January 15, 2020 by Christopher Rizzo
On January 10, 2020 the federal Council on Environmental Quality (“CEQ”) issued a Federal Register notice detailing amendments to the 1970 National Environmental Policy Act that are designed to speed-up and streamline environmental reviews of major federal actions. Environmental advocates immediately derided the amendment as anti-environmental and promised court challenges. In fact, the amendments fall into a few categories—some are helpful (like elevating the status of Indian tribes and creating time limits for reviews) and most merely codify existing court decisions and agency practices (like allowing agencies to publish their own list of exempt actions). A few proposed amendments are, however, genuinely troubling and chief among them is a revision to the definition of “effects” to try and eliminate review of long-term impacts or cumulative impacts among other federal agency actions. (Proposed 40 CFR 1508.1) While the notice does not mention climate change directly, a chief purpose of this amendment is to relieve agencies from the burden of considering the long-term impacts of the project on climate change (and vice versa) as well as prevent project opponents from demanding consideration of how related actions would together contribute to global warming. Proponents of fossil fuel fired power plants, natural gas pipelines or flood-prone projects would be among the chief beneficiaries of the amendments. Lawsuits against CEQ and these amendments are likely to focus on this definition change, which is arguably at odds with the broad and expansive scope of environmental review that Congress and President Nixon intended in 1970. The statute states in part: “The Congress authorizes and directs that, to the fullest extent possible: (1) the policies, regulations, and public laws of the United States shall be interpreted and administered in accordance with the policies set forth in this Act, and (2) all agencies of the Federal Government shall [evaluate]….any adverse environmental effects which cannot be avoided should the proposal be implemented.” 42 U.S.C. 4332 (emphasis added).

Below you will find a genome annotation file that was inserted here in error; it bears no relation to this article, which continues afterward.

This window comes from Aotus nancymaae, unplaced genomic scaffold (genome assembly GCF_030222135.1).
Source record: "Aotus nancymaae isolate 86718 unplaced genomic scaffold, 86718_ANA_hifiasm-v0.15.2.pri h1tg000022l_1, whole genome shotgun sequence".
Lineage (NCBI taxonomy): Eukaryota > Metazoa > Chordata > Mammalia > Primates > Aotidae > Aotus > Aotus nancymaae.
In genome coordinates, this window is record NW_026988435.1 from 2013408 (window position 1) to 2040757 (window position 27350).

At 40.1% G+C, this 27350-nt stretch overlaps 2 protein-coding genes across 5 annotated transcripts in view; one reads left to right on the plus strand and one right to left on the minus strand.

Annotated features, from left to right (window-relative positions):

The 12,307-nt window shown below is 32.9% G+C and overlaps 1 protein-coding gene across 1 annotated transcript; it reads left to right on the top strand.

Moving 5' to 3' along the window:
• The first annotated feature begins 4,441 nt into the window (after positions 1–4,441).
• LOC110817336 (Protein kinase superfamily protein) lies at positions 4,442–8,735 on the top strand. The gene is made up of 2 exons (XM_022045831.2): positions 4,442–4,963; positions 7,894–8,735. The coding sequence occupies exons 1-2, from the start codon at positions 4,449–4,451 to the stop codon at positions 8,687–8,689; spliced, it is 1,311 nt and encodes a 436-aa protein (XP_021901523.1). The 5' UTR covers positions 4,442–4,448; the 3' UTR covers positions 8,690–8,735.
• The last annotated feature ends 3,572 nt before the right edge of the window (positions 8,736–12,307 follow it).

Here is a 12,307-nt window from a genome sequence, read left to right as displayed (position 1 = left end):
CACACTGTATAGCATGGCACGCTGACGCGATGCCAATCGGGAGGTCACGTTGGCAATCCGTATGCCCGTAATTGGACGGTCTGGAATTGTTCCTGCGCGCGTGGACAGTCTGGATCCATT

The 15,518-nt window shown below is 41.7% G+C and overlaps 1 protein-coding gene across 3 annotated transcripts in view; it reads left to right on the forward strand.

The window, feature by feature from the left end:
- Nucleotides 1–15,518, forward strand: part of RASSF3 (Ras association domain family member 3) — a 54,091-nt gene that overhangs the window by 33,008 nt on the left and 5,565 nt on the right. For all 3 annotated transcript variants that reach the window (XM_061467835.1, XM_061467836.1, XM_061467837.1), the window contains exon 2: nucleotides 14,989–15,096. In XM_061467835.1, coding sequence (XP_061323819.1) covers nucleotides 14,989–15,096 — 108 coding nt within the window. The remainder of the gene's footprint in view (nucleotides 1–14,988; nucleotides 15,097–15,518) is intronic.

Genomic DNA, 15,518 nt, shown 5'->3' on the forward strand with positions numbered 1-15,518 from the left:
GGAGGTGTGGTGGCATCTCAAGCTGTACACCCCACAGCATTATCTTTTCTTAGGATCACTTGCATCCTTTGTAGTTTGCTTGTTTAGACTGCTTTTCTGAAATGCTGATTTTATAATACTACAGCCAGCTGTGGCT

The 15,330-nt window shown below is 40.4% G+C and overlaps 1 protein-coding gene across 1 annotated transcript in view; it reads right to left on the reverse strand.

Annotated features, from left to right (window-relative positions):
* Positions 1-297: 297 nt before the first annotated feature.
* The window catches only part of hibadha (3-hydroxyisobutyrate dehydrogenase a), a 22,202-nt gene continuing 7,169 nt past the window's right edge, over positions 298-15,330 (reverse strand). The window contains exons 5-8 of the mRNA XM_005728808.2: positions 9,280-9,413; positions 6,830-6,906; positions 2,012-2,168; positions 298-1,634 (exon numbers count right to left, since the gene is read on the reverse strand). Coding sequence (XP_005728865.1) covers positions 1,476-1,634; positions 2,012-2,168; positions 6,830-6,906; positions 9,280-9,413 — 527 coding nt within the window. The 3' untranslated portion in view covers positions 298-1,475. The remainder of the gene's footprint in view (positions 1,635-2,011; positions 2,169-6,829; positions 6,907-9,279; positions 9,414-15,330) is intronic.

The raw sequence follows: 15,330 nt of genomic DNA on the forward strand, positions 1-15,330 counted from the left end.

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For more information concerning the matters discussed in this publication, please contact the author Christopher Rizzo (212-238-8677, email@example.com), or your regular Carter Ledyard attorney.